I’m a bit of a seat layout obsessive and always try and find the best seat that suits me in each train set so paid particular attention to this aspect. Whereas in First Class on a Mark 4 the 2+1 layout swapped sides at the mid point of the carriage to create a wide passing area with two single seats facing each other on opposite sides of the carriage (my favourite spot) now in Coach L (shown above) it’s a straight 2+1 throughout the carriage with ten single seats facing one direction and nine in the other (plus a luggage rack where the tenth would be) HST style, giving only one pair of single seats facing each other over a table in the middle of the coach. On the other side seats are in tables for four (as on Mark 4s) with two pairs airline style facing north.
The end First Class Coach M which has two accessible spaces by the entrance door has five single seats all facing north with none facing south so if you’re travelling First Class and like ‘facing the engine’ book yourself a seat in coach L or half of K when London bound rather than M. Coach K (shown above) has seven southbound facing single seats and three northbound.
The accessible spaces for passengers using a wheelchair in both First and Standard Class include a large space between the back panel and the table. This makes for easy manoeuvring but if the passenger parks their wheelchair up against the panel, they won’t be able to enjoy a window view.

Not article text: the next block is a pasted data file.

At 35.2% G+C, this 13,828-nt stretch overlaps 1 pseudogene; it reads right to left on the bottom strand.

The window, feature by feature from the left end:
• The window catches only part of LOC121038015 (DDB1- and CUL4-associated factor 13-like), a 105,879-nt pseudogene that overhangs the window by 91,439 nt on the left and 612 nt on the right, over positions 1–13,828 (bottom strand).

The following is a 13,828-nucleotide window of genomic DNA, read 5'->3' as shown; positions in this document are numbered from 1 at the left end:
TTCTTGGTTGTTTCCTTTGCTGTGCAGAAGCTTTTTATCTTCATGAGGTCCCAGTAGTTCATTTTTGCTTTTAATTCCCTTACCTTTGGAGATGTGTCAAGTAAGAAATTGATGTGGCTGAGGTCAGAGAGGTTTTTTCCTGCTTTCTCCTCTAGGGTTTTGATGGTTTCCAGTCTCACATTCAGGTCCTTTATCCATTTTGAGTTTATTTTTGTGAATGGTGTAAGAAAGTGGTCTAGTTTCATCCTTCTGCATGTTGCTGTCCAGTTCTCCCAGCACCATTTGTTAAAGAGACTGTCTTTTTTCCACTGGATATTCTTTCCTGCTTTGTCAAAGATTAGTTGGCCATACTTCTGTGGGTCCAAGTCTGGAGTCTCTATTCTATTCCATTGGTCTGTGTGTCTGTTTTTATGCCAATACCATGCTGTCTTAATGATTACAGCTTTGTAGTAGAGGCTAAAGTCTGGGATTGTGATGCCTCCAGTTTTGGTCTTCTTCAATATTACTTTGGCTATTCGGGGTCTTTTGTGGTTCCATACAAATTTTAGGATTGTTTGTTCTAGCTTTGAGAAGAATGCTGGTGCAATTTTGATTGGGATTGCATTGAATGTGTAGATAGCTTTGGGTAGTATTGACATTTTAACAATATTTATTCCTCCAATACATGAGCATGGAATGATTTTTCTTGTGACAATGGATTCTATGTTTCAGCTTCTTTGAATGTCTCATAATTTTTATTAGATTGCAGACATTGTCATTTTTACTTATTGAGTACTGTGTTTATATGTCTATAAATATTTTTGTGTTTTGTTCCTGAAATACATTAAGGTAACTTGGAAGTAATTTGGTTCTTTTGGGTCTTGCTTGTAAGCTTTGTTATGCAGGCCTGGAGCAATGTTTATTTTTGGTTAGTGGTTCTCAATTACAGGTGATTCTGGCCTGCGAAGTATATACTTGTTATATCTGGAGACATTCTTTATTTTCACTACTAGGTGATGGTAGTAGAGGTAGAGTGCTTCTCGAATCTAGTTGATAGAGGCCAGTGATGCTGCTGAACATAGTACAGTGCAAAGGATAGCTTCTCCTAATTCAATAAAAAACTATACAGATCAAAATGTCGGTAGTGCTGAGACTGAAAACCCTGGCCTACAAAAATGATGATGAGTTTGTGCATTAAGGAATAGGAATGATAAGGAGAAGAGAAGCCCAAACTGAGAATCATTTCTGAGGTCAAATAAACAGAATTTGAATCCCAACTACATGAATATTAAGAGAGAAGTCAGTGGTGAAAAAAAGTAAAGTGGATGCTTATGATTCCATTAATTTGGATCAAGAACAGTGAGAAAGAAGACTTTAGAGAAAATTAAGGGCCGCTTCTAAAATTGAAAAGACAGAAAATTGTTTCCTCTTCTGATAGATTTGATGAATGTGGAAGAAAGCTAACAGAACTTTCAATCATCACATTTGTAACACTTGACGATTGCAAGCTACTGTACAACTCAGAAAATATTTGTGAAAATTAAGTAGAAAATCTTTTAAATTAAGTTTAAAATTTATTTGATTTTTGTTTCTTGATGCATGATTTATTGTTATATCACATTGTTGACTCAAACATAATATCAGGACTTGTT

The table lifts up but I wonder if all wheelchairs would fit under it when in the down position leaving the passenger sitting awkwardly if not. I’m sure that’s all been thought through though and my concerns are unfounded.
There’s the usual mixture of Standard Class seats airline style and tables for four to a similar arrangement to the Mark 4 coaches.
“Our spacious new Azuma coaches give you more places than ever before to store your luggage” LNER’s ‘Your guide to AZUMA’ explains. I seem to be an exception these days by travelling fairly light with a small rucksack easily stored in an overhead rack but it seems to me suitcases with wheels have opened up a large number of wardrobe addicted travellers and even a fairly lightly loaded train to Leeds yesterday morning had luggage racks full leaving Kings Cross.